By HOPPY KERCHEVAL
CHARLESTON -- State Supreme Court Justice Menis Ketchum says when everyone else was watching the Super Bowl on Sunday, he was poring over legal documents.
"Hell, I read briefs," the outspoken justice told to the House Finance Committee Tuesday. "That's what I like to do."
Ketchum's vent was prompted by continued lawmaker questioning concerning how the state Supreme Court is going to change its rules to improve the appeal process. Court critics -- the state Chamber of Commerce and some lawyers -- contend it's too hard to get a verdict reviewed.
The debate started several years ago when the high court refused the appeal of a $400 million verdict against Chesapeake Energy and NiSource. Business leaders cited that decision and the inability to have the verdict thoroughly reviewed as evidence of the judicial system's hostility toward business.
But the complaints aren't just from business. There are attorneys in West Virginia who believe the state needs an intermediate appellate court that would correct circuit court errors and provide an automatic review of every verdict.
The current members of the Supreme Court disagree and they chafe at the suggestion of a new level of courts. Ketchum said if the state budgeted $8 million annually for a new appellate court, "it'll be $15 million by the time the bureaucrats get done."
But if the five state Supreme Court justices want to avoid being forced to divide up their considerable power with another court they must overhaul the appeal process. They are working on that now—Ketchum said they're in their fifth draft—and the new rules should be ready for review by spring.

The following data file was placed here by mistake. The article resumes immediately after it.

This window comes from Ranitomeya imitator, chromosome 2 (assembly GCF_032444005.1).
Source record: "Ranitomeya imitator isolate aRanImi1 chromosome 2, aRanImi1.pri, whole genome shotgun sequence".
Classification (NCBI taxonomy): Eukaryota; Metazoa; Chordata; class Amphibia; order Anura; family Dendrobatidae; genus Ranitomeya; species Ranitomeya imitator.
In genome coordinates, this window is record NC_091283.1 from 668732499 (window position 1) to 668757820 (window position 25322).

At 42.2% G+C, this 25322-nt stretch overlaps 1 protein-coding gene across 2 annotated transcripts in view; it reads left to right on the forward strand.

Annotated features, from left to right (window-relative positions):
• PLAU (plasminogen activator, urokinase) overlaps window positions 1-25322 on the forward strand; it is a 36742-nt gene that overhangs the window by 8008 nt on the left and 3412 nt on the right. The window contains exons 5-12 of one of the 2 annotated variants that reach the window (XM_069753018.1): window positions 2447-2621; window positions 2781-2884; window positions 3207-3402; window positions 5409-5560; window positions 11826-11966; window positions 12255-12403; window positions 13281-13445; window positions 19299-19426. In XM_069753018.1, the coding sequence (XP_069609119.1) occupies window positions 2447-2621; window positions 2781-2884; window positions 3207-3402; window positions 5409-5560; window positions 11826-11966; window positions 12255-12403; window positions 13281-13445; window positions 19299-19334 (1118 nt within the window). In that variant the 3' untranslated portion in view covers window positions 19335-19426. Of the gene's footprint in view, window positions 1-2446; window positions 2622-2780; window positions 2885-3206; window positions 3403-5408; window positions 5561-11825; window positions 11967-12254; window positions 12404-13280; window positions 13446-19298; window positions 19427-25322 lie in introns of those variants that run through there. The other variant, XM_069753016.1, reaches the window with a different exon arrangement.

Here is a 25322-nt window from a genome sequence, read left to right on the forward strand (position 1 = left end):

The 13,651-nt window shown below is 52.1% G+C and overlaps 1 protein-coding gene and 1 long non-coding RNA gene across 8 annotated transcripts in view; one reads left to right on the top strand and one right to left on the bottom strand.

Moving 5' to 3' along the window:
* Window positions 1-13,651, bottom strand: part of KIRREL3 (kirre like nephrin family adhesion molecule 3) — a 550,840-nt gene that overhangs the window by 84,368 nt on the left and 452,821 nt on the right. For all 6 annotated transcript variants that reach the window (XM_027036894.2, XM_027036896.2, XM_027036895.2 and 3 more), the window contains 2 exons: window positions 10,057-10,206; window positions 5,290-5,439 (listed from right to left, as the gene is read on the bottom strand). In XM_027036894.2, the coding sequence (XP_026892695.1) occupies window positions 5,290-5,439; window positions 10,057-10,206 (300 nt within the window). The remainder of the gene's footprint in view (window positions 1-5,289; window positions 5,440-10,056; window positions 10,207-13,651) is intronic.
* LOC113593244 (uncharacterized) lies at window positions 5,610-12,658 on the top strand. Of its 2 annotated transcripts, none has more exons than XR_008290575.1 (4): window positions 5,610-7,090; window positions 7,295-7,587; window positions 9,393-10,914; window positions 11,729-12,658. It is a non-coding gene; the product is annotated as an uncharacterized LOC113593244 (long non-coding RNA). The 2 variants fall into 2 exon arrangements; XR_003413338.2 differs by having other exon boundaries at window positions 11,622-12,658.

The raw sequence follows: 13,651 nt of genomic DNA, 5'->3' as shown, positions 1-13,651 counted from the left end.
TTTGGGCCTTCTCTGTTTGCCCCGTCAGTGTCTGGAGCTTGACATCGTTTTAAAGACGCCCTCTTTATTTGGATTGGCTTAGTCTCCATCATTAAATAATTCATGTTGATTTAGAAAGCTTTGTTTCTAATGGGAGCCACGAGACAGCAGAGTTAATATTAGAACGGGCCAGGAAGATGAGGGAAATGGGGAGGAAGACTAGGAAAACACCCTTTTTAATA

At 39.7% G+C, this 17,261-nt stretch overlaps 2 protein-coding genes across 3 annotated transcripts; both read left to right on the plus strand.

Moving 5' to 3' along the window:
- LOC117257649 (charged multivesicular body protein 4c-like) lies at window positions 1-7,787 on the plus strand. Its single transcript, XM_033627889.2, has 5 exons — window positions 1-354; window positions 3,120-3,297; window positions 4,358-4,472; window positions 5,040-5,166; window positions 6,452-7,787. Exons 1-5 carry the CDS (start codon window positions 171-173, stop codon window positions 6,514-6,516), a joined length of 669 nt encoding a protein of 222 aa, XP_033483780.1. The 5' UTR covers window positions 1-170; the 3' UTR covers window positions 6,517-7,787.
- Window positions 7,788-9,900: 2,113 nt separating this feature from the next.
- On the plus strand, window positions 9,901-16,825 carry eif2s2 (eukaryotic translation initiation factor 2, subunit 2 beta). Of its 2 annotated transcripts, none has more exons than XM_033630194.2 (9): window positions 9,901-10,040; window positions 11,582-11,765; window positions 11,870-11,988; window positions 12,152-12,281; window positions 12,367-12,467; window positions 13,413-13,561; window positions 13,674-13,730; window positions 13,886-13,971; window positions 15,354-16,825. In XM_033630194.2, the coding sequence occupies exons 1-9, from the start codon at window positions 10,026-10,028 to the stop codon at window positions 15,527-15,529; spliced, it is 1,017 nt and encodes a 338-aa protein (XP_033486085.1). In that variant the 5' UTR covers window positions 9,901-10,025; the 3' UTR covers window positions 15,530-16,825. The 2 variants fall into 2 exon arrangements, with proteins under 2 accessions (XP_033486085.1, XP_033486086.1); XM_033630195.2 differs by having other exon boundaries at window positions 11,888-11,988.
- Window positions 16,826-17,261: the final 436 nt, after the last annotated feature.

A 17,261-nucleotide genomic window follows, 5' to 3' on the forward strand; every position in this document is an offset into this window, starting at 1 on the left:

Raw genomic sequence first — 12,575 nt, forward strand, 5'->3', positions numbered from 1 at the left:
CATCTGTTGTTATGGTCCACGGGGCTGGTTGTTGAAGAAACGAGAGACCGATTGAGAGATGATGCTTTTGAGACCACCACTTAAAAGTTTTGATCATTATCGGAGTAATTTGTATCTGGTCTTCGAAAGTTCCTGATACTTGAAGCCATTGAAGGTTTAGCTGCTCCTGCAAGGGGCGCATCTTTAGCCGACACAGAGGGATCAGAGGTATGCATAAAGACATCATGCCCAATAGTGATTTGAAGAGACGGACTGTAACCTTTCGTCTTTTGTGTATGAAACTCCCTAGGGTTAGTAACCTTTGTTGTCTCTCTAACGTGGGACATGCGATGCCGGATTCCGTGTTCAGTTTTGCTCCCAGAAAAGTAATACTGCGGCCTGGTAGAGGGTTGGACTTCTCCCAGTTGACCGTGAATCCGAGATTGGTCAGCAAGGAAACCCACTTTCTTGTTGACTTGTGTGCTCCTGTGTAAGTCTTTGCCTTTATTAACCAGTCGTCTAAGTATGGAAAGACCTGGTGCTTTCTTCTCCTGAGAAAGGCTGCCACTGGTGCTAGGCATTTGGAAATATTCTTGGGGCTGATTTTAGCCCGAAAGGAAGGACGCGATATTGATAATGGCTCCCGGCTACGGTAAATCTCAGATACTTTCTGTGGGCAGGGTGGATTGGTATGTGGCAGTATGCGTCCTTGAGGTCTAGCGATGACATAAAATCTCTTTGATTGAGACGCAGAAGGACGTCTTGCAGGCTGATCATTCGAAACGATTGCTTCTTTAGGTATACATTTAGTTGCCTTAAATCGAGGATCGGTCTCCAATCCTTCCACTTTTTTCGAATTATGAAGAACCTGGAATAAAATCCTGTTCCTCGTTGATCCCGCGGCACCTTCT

Chief Justice Robin Davis has already spelled out some of the reforms. The biggest change requires the justices to provide a detailed explanation of why a request for an appeal is denied.
Currently, lawyers are only told only that their petition is denied; no reason is given. That limited response creates the impression of an arbitrary decision. It sounds like something out of "The Wizard of Oz" where those making the request of the Great and Powerful are not permitted to look behind the curtain.
The high court says the new rules are going to pull that curtain away creating greater transparency with the appeal process. That means there will be a record of what the justices insist they already do -- review each petition thoroughly.
The rule changes will also put more pressure on the lawyers petitioning for a full appeal before the high court. I'm told that some petitions are little more than legal versions of a request for a "do-over" because their side lost.
Under the new rules lawyers are going to have to submit sharper, more legally-sound arguments. Sloppy work will get called out in more detailed responses from the justices.
West Virginians need confidence that the justice system is fair and that when mistakes are made there are legitimate and transparent procedures to correct them. Ketchum claimed Tuesday that the five justices "can take every appeal, we can study them and we can do it standing on our heads."
No need for the gymnastics, judge, but we'll hold you to the rest of the promise for a better appeals system.
Kercheval is host of TalkLine, broadcast by the MetroNews Statewide Radio Network from 10 a.m. to noon Monday through Friday.